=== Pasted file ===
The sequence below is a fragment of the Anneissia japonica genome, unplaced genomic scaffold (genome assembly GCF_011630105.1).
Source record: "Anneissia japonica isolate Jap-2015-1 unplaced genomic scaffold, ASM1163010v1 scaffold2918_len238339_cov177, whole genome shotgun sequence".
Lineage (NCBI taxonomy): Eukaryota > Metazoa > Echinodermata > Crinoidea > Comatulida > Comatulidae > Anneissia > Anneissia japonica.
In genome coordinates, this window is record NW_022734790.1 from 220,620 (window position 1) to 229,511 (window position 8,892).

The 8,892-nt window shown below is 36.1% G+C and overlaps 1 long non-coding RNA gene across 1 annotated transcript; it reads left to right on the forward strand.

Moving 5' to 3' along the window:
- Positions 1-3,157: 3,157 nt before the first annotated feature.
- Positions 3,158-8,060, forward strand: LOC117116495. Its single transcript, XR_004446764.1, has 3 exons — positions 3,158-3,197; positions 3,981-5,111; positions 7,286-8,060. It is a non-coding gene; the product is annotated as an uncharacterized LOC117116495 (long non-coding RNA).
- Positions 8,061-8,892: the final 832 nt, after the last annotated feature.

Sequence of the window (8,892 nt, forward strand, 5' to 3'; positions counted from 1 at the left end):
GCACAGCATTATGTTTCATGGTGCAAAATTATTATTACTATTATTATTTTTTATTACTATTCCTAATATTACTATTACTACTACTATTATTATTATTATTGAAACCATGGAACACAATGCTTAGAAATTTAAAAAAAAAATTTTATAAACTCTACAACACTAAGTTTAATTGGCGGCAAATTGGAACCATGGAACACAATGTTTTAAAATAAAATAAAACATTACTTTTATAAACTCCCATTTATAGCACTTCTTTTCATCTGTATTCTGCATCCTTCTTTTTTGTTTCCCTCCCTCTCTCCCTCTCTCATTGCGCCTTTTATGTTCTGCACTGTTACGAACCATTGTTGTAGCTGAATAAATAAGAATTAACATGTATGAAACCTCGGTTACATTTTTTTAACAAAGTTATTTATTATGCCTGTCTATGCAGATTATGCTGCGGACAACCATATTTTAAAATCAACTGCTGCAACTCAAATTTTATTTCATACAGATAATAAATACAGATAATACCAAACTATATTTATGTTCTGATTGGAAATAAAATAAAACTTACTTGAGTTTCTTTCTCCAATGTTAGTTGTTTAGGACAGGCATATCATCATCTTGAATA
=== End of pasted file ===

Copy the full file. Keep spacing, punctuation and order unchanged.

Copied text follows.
The sequence below is a fragment of the Anneissia japonica genome, unplaced genomic scaffold (genome assembly GCF_011630105.1).
Source record: "Anneissia japonica isolate Jap-2015-1 unplaced genomic scaffold, ASM1163010v1 scaffold2918_len238339_cov177, whole genome shotgun sequence".
Lineage (NCBI taxonomy): Eukaryota > Metazoa > Echinodermata > Crinoidea > Comatulida > Comatulidae > Anneissia > Anneissia japonica.
In genome coordinates, this window is record NW_022734790.1 from 220,620 (window position 1) to 229,511 (window position 8,892).

The 8,892-nt window shown below is 36.1% G+C and overlaps 1 long non-coding RNA gene across 1 annotated transcript; it reads left to right on the forward strand.

Moving 5' to 3' along the window:
- Positions 1-3,157: 3,157 nt before the first annotated feature.
- Positions 3,158-8,060, forward strand: LOC117116495. Its single transcript, XR_004446764.1, has 3 exons — positions 3,158-3,197; positions 3,981-5,111; positions 7,286-8,060. It is a non-coding gene; the product is annotated as an uncharacterized LOC117116495 (long non-coding RNA).
- Positions 8,061-8,892: the final 832 nt, after the last annotated feature.

Sequence of the window (8,892 nt, forward strand, 5' to 3'; positions counted from 1 at the left end):
GCACAGCATTATGTTTCATGGTGCAAAATTATTATTACTATTATTATTTTTTATTACTATTCCTAATATTACTATTACTACTACTATTATTATTATTATTGAAACCATGGAACACAATGCTTAGAAATTTAAAAAAAAAATTTTATAAACTCTACAACACTAAGTTTAATTGGCGGCAAATTGGAACCATGGAACACAATGTTTTAAAATAAAATAAAACATTACTTTTATAAACTCCCATTTATAGCACTTCTTTTCATCTGTATTCTGCATCCTTCTTTTTTGTTTCCCTCCCTCTCTCCCTCTCTCATTGCGCCTTTTATGTTCTGCACTGTTACGAACCATTGTTGTAGCTGAATAAATAAGAATTAACATGTATGAAACCTCGGTTACATTTTTTTAACAAAGTTATTTATTATGCCTGTCTATGCAGATTATGCTGCGGACAACCATATTTTAAAATCAACTGCTGCAACTCAAATTTTATTTCATACAGATAATAAATACAGATAATACCAAACTATATTTATGTTCTGATTGGAAATAAAATAAAACTTACTTGAGTTTCTTTCTCCAATGTTAGTTGTTTAGGACAGGCATATCATCATCTTGAATA